A moment to wonder why politicians can overrule judges

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The Independent Online

A panel of law lords will rule next month on whether politicians may legally overrule sentences set by judges; opposition to changing current practice centred largely on Hindley; the reform can now be considered on its legal merits, without distracting images of Hindley walking out of prison a free woman.

The inquest to be held today at Highpoint Prison in Suffolk should be the final official statement on Myra Hindley. The Moors murderer died, as she lived her last 36 years, a prisoner. She was reformed, perhaps, but largely unforgiven by a country that is still repelled and distressed by her crimes.

That her body will be under police guard until the cremation she stipulated is testimony to the continuing strength of public feeling. Her funeral will be held in private, probably in the middle of the night, to prevent angry demonstrations – or worse.

In stating in her will not only that her body should be incinerated, but that none of her organs should be donated and that her ashes should be scattered at an undisclosed place, Hindley appears to have recognised her infamy, even if she did not accept it.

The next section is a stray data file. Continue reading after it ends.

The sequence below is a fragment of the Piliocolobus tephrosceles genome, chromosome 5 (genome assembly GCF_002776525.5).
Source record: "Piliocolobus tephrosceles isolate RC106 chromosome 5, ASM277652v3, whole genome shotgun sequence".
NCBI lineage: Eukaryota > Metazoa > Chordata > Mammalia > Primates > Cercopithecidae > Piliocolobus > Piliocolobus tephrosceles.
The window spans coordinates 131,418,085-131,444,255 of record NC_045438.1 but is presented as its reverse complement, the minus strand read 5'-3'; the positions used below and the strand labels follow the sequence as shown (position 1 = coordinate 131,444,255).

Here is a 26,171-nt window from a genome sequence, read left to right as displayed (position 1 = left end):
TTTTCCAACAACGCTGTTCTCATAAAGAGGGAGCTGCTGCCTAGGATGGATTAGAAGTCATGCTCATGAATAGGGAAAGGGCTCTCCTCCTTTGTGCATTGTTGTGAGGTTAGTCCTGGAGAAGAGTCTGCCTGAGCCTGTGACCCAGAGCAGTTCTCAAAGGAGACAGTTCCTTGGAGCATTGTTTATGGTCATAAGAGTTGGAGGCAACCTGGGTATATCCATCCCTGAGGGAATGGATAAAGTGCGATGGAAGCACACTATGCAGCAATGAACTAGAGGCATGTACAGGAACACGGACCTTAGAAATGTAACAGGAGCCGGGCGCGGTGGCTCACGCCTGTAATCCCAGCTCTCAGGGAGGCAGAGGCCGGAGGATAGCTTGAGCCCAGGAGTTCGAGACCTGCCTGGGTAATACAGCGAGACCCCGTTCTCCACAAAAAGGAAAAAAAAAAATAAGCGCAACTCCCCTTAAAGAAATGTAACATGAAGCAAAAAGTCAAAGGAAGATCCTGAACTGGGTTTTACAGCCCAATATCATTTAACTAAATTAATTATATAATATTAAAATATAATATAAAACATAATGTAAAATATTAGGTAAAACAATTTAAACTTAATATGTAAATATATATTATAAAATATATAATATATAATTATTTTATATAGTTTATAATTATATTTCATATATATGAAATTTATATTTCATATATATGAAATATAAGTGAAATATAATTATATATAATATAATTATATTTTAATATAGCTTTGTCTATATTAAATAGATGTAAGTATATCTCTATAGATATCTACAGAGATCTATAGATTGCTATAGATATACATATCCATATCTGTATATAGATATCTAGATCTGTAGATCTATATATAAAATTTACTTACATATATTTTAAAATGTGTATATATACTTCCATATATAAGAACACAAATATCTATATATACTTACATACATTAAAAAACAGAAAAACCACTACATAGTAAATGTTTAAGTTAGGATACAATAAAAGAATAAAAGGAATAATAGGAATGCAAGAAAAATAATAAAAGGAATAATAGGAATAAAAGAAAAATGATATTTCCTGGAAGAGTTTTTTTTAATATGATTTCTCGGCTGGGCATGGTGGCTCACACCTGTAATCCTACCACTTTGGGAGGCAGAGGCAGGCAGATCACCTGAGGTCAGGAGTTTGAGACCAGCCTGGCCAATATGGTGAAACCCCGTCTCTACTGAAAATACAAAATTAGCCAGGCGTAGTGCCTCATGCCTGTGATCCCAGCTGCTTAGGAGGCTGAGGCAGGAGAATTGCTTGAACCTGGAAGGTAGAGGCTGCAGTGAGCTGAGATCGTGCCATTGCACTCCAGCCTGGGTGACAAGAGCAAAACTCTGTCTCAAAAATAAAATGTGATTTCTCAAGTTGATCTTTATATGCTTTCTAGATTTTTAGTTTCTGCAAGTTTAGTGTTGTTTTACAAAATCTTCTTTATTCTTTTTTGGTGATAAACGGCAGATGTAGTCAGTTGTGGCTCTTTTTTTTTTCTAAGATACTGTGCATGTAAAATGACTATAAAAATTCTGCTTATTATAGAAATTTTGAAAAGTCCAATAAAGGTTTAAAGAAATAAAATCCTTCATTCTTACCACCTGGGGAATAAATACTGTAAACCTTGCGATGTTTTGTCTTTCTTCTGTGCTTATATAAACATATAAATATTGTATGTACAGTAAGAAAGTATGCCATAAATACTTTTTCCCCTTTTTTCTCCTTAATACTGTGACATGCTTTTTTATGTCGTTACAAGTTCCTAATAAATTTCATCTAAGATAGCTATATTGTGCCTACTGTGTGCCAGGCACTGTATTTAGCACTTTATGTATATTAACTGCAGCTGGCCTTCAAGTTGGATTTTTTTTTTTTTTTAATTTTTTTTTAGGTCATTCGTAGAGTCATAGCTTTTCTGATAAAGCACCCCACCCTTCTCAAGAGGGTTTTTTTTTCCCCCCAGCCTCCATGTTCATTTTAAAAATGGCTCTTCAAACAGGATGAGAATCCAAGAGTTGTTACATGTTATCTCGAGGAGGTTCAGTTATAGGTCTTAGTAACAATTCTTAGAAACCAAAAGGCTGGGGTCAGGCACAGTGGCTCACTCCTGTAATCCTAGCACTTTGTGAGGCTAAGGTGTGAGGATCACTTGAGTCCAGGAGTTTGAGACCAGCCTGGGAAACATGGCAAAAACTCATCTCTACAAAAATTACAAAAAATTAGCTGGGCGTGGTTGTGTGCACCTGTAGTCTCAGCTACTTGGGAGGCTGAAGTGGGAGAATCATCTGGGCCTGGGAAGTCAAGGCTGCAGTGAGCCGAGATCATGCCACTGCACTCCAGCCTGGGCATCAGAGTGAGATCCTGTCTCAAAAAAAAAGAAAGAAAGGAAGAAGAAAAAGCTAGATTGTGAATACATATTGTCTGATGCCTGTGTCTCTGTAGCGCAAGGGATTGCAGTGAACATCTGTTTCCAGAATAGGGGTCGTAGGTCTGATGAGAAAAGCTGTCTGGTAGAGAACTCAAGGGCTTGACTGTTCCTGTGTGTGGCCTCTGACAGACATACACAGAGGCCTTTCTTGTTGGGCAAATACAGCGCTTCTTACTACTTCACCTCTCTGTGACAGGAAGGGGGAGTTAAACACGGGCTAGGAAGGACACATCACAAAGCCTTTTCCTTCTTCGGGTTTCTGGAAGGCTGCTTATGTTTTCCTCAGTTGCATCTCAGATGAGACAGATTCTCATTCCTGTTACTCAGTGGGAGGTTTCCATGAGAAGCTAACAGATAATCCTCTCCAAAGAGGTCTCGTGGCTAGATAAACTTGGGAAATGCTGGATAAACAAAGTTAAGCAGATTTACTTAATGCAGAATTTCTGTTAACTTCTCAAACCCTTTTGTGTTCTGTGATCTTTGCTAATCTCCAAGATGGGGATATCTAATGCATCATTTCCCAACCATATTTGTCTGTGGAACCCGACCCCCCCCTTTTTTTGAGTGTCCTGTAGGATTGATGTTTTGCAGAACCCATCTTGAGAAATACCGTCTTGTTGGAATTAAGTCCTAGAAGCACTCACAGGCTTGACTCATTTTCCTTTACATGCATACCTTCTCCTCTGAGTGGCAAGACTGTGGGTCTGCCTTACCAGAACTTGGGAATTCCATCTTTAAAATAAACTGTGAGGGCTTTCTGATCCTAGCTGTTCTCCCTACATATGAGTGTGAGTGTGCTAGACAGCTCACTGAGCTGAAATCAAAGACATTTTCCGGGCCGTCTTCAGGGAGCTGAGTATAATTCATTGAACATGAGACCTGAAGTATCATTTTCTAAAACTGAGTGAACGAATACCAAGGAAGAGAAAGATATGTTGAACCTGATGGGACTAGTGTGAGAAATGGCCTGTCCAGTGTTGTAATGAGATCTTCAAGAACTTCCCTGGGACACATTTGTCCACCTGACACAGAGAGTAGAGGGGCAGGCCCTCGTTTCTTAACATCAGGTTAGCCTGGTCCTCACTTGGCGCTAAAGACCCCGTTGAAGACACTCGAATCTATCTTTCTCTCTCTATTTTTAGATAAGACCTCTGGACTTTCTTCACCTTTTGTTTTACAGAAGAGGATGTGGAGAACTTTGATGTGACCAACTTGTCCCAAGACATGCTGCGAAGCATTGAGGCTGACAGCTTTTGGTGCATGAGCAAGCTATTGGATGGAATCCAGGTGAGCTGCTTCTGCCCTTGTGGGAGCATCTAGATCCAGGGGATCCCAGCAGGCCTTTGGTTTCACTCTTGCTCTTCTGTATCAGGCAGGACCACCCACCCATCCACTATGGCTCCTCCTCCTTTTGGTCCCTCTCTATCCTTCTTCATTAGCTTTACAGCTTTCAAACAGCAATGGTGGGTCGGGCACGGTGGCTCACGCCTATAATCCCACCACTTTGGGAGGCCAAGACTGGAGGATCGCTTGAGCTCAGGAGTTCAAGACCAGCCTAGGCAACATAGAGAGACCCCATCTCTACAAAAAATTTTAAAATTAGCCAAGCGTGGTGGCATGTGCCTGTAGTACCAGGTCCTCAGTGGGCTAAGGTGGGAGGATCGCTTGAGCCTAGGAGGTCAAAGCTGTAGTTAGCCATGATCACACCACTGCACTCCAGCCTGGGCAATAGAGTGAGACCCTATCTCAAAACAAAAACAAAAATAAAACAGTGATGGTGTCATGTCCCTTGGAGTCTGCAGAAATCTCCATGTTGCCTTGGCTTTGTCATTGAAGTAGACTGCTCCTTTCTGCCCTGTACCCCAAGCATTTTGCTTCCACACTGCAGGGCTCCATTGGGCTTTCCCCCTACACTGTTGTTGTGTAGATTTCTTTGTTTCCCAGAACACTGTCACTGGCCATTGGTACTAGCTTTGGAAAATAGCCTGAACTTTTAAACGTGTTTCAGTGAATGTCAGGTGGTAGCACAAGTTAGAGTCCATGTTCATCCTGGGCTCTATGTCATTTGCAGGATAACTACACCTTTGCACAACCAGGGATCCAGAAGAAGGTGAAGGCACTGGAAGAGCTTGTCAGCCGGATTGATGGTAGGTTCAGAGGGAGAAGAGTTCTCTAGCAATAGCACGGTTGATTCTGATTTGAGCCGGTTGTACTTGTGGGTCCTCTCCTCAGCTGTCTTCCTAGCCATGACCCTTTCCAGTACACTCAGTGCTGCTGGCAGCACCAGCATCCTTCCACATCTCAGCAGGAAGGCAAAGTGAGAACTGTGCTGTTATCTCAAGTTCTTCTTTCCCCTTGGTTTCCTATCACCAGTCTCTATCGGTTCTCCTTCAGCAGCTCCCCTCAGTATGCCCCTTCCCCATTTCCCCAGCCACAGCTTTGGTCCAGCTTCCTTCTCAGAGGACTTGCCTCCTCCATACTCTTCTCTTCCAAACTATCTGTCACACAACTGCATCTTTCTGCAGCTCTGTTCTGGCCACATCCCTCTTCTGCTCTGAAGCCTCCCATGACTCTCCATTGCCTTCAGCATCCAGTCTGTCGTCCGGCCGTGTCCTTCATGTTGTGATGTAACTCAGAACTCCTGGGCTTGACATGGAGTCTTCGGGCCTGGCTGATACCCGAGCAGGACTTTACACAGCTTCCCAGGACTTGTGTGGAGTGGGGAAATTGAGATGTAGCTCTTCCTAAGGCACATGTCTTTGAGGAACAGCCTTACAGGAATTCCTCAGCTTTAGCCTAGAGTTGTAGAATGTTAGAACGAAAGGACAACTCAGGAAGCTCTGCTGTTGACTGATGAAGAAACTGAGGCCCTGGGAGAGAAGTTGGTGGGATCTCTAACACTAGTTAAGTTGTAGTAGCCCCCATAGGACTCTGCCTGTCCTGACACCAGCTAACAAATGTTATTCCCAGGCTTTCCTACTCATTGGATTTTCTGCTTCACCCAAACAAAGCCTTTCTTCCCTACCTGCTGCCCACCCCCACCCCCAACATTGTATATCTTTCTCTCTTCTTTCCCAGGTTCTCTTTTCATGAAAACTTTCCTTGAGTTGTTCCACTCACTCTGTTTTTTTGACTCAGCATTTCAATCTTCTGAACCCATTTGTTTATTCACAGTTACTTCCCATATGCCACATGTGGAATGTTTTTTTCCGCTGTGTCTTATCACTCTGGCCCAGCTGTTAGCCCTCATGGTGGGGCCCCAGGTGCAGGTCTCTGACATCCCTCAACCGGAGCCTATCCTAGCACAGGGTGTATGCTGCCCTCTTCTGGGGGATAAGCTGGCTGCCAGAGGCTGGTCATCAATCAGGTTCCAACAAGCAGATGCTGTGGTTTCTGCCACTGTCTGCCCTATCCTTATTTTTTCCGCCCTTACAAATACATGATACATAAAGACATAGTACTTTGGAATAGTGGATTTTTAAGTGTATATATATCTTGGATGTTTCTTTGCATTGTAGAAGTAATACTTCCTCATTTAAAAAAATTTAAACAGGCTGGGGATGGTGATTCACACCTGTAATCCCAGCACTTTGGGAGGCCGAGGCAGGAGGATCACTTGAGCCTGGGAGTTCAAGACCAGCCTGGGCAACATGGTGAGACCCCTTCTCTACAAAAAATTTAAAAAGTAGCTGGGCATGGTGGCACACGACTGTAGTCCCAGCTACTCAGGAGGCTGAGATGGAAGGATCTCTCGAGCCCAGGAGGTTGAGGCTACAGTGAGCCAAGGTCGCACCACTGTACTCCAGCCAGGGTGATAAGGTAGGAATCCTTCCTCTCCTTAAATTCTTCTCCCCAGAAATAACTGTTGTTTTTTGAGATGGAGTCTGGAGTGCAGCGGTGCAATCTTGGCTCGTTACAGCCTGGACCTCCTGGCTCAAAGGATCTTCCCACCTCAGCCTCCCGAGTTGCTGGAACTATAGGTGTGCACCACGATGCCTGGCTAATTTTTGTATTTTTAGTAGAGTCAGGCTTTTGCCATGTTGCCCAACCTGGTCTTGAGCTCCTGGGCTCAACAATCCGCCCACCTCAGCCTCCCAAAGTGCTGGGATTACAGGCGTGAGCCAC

Coldly, methodically, she saw to it that no bodily trace of her 60 years on Earth would remain. That, in a way, is a mercy and to her credit.

Hindley took to the grave at least two secrets: where one of her known victims, Keith Bennett, is buried, and whether she killed more than the five children of whose murder she was convicted. With her, also, goes the controversy about whether she was, or ever could have been, genuinely rehabilitated.

Her passing, though, is also an end that allows for a beginning. A panel of law lords will rule next month on whether politicians may legally overrule sentences set by judges. Opposition to changing current practice centred largely on Hindley. The test case was not brought on her behalf, but she could have been one of its earliest, and most virulently contested, beneficiaries. The reform can now be considered on its legal merits, without distracting images of Hindley walking out of prison a free woman.

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